Labour Market activationn Policies for the Long-Term Ill - A Sick Idea?
Summary, in English
This paper addresses the failure of activation programmes to achieve a rapid return to work when they are directed towards the long-term ill. The empirical basis for the paper is an analysis of the outcomes for 691 individuals in Sweden chosen for a re-activation policy programme to shorten their sick leave and increase their chances of returning to work. The outcome at the end of their long-term illness when compared to those not selected for an activation programme shows that the programmes failed both to reduce the length of sick leaves or to improve the chance of a return to work. The paper discusses who is chosen for such a programme and the process involved. It also discusses why these programmes are continued although they do not succeed. Two possible reasons are suggested. In an atmosphere of mistrust promoted by the government against those claiming social benefits, one reason is that the programmes help bureaucratic decision-making to legitimize moving large numbers of individuals off the sick rolls and into early disability pensions. This is accomplished by employing activation programs as ‘sorting mechanisms’. The other reason is that the state provides a degree of flexibility for the employer by producing and funding a secondary labor market for individuals with reduced capacity for work while allowing the employer a chance to escape the constraints of an employment contract. The paper concludes by arguing that re-activation programmes should be viewed as part of a larger transformation of the labour market and as a possible governmental policy mistake in the reformation of the social rights of the dis-abled bodied.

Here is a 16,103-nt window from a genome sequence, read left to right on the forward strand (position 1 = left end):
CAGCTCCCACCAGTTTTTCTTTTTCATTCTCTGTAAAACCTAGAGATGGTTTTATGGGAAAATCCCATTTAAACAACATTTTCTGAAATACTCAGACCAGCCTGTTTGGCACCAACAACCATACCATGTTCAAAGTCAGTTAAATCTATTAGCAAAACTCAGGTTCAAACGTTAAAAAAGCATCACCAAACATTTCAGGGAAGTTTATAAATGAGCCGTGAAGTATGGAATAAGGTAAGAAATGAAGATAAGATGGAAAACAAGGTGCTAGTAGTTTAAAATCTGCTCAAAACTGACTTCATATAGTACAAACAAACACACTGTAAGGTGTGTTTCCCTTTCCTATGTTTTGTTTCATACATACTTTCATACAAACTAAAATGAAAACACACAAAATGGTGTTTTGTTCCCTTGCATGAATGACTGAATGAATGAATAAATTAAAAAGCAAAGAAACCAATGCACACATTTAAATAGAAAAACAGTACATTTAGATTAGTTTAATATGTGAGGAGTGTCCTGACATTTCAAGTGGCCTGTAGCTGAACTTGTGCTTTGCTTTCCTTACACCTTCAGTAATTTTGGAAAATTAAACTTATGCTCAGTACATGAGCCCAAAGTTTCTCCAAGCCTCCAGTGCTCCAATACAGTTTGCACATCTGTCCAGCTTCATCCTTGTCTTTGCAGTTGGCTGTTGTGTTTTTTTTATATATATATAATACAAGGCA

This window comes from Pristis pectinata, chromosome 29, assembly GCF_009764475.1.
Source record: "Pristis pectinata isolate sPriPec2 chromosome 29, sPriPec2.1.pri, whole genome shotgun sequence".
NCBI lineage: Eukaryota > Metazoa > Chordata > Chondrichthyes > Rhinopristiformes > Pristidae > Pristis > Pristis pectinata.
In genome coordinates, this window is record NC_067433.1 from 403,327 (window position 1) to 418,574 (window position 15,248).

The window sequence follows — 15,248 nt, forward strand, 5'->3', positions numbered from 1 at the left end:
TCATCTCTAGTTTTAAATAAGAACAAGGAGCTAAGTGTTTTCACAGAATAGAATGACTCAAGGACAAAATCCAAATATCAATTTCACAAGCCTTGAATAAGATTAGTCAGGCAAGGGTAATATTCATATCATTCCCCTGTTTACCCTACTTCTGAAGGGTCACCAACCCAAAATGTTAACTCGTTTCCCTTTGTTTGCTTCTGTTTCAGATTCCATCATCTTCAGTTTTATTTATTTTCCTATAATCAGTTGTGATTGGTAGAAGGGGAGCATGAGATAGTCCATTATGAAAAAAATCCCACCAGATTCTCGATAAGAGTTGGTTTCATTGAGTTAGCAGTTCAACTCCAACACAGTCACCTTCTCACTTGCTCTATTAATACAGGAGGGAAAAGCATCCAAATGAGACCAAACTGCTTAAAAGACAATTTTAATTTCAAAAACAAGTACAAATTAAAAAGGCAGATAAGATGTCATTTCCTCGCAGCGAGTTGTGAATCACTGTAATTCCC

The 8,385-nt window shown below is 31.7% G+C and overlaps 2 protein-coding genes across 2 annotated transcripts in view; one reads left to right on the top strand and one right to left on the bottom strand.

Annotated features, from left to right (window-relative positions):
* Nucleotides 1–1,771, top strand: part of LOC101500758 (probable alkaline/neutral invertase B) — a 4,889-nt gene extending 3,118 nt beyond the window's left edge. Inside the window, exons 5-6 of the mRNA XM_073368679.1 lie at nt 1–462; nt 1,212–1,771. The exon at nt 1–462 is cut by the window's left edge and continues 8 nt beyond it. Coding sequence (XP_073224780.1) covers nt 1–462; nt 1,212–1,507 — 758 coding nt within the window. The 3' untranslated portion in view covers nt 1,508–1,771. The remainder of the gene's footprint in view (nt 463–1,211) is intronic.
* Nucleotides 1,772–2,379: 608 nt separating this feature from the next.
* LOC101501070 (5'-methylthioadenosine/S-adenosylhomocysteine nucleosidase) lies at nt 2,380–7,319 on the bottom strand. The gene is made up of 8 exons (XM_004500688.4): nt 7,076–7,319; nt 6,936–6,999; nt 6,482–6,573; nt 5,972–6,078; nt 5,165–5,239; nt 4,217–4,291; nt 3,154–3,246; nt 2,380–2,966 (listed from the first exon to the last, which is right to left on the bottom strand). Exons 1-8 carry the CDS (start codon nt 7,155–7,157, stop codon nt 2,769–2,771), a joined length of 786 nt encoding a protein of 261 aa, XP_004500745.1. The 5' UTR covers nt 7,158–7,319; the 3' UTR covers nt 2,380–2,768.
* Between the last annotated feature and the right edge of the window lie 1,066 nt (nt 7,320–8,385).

European Journal of Social Security
- Sociology (excluding Social Work, Social Psychology and Social Anthropology)
- social policy
- disability pensions
- Activation policies
- sick leave
- social rights
- re-activation policies
- ISSN: 1388-2627